MARATHON TIPS!
  1. MOST IMPORTANT ADVICE- you MUST overuse BodyGlide…everywhere….any place you think there could be friction, under arms (for women all around sports bras where they connect with skin), inner thighs, around waist, on feet- all over, toes, heels.  If you are wearing an arm band or fuel belt at any connections with the skin.  At the waistband.  Just everywhere.  Use half the stick- you will never ever regret it and you will know around mile 20 where you missed!  Any place where fabric meets skin that is snug, yet can move just a little!  The warmer the weather, smaller the clothing choices, greater the need for BodyGlide!
  2. TEST YOUR FUELING CHOICES- do not take Gatorade or Powerade/Gu/ShotBlocks/oranges/candy from strangers- anything that you have not tested again and again- over and over in training.  There are some additives and preservatives in the drinks and gels that act as laxatives on the digestive system and affect many runners.  Have a plan for fueling whether you carry your drinks and energy eats in your belt or you have friends and family meet you with your favorites along the course.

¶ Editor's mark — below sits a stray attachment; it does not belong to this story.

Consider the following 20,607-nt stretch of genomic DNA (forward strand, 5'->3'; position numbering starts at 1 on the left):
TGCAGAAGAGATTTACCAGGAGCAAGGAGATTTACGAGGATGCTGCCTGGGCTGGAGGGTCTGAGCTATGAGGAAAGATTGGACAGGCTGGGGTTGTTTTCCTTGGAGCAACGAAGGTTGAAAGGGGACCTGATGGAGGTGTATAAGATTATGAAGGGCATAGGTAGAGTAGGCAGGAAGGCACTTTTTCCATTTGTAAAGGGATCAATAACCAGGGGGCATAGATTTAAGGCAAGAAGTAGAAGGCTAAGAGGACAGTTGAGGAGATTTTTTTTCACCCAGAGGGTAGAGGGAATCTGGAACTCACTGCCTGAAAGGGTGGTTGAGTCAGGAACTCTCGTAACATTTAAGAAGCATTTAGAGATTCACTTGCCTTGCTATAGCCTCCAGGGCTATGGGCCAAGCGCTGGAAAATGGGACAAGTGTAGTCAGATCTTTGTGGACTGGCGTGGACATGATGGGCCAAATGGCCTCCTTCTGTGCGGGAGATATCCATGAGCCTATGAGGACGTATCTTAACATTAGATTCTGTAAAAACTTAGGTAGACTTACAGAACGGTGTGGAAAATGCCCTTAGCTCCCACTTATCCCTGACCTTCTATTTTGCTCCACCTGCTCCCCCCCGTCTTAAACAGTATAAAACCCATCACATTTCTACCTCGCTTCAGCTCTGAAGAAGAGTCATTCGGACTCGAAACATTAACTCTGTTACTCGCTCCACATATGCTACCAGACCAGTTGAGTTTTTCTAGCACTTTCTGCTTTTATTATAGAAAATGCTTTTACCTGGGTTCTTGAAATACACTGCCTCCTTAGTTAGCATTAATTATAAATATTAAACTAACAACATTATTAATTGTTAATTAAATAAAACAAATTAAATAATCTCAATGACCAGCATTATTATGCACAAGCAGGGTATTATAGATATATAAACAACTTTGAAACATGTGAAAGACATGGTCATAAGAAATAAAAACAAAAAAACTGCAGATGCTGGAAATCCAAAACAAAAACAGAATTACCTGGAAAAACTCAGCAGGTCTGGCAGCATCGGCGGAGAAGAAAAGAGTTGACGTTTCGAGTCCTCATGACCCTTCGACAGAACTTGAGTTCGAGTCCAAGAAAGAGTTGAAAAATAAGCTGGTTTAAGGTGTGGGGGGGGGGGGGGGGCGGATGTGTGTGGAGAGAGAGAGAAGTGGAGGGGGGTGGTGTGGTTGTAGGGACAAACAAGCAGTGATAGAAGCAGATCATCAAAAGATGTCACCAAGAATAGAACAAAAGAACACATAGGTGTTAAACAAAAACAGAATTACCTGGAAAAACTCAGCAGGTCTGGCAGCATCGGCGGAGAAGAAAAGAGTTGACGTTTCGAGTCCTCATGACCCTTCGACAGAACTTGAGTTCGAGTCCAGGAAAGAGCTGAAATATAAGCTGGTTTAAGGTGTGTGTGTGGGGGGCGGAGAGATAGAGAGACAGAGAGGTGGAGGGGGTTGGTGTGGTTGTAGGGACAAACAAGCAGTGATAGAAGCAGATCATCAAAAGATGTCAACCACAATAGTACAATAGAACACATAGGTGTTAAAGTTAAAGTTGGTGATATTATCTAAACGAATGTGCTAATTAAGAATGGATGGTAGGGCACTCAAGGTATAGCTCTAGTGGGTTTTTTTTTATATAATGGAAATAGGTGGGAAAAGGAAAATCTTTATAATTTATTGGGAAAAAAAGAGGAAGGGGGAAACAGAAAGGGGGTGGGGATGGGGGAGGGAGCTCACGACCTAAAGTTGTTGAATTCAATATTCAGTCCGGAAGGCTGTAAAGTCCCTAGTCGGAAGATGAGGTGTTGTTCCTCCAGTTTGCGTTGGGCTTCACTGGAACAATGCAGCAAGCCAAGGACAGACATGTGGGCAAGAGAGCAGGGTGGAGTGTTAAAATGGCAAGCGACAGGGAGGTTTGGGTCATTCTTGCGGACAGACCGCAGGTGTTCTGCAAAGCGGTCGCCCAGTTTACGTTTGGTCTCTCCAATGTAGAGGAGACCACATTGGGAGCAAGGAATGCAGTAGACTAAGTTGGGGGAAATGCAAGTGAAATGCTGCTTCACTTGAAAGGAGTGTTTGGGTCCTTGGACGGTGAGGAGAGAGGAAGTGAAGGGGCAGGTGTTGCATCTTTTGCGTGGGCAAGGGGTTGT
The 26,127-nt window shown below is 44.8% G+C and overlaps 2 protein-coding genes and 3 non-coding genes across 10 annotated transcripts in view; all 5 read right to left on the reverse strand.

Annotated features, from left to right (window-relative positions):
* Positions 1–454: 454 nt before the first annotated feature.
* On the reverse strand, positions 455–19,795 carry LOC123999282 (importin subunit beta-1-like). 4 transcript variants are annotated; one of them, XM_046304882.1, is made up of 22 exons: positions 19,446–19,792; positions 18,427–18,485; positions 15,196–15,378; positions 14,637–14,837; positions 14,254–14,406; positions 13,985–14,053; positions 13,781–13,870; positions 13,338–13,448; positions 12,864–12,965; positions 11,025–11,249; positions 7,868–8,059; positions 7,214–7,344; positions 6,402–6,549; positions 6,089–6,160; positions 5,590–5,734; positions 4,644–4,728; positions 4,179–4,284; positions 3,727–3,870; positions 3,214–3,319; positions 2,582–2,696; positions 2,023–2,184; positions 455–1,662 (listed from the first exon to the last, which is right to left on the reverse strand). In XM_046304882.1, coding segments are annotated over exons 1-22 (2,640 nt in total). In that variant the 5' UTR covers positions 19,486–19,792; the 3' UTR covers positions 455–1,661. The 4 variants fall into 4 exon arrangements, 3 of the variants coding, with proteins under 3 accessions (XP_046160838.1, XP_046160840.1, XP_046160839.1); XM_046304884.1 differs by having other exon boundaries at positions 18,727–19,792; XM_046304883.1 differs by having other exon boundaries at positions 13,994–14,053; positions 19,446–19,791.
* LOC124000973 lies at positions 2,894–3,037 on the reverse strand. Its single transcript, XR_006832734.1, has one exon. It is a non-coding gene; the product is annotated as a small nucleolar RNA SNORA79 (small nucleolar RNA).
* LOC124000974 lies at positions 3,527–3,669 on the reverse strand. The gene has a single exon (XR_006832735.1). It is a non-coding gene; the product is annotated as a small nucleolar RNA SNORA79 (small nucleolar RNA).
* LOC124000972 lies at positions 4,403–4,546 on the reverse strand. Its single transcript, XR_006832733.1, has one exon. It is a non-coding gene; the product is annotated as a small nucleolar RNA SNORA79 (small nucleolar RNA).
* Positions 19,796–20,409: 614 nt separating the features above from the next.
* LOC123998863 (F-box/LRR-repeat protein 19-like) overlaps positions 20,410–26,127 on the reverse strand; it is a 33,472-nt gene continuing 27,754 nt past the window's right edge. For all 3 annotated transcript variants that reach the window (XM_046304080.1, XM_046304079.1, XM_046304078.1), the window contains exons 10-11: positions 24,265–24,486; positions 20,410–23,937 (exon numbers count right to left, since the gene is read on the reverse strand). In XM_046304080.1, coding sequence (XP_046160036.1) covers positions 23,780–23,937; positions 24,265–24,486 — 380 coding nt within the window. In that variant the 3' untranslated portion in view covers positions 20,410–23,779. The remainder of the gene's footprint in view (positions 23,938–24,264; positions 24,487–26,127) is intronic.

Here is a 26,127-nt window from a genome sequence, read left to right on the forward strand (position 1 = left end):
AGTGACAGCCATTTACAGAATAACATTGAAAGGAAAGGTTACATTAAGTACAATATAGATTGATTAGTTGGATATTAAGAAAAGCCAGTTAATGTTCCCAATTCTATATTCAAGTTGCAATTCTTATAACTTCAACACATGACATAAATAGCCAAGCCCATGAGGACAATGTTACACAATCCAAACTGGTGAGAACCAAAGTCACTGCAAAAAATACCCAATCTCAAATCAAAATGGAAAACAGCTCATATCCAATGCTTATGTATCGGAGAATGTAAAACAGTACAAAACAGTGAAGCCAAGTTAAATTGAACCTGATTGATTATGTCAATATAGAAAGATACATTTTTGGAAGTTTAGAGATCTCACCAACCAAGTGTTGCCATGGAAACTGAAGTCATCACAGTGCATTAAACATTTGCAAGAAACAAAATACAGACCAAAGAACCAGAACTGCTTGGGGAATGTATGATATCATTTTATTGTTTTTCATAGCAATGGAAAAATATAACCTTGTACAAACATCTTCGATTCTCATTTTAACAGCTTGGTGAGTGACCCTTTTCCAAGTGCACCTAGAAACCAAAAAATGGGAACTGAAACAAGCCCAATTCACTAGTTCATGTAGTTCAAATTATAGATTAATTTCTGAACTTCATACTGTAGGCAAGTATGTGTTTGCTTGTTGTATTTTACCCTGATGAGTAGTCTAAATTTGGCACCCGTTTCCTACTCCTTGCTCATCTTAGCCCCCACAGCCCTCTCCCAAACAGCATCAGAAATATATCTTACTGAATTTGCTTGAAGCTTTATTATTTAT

3. BE VERY CONSERVATIVE EATING YOUR “LAST SUPPER” PRE-MARATHON.  Fuel up in the days leading up to the marathon.  The night before does not mean you have a license to eat anything and everything.  Be a little more conservative- light on the heavies- sauces, fats, too much of anything.  You are better off with a bigger meal 2 nights prior to the marathon.
  4. HAVE YOUR CLOTHES, EXTRA CLOTHES, NUMBER, BELTS, FUEL, SNEAKERS, HATS, SECOND OPTION IN CASE THE WEATHER CHANGE- IT IS NEW ENGLAND, WE CAN GO FROM SNOW TO 80 IN 7 HOURS – EVERYTHING IS LAID OUT AND READY, YOUR WATCH IS CHARGED the night before.  And ready to go.  And tested no extra tags, chafing.  No fancy last minute additions – if you wear a tutu, you have tested it!  I have waited to debut a new watch the day of a marathon… when I couldn’t get a signal – just no, don’t do it!!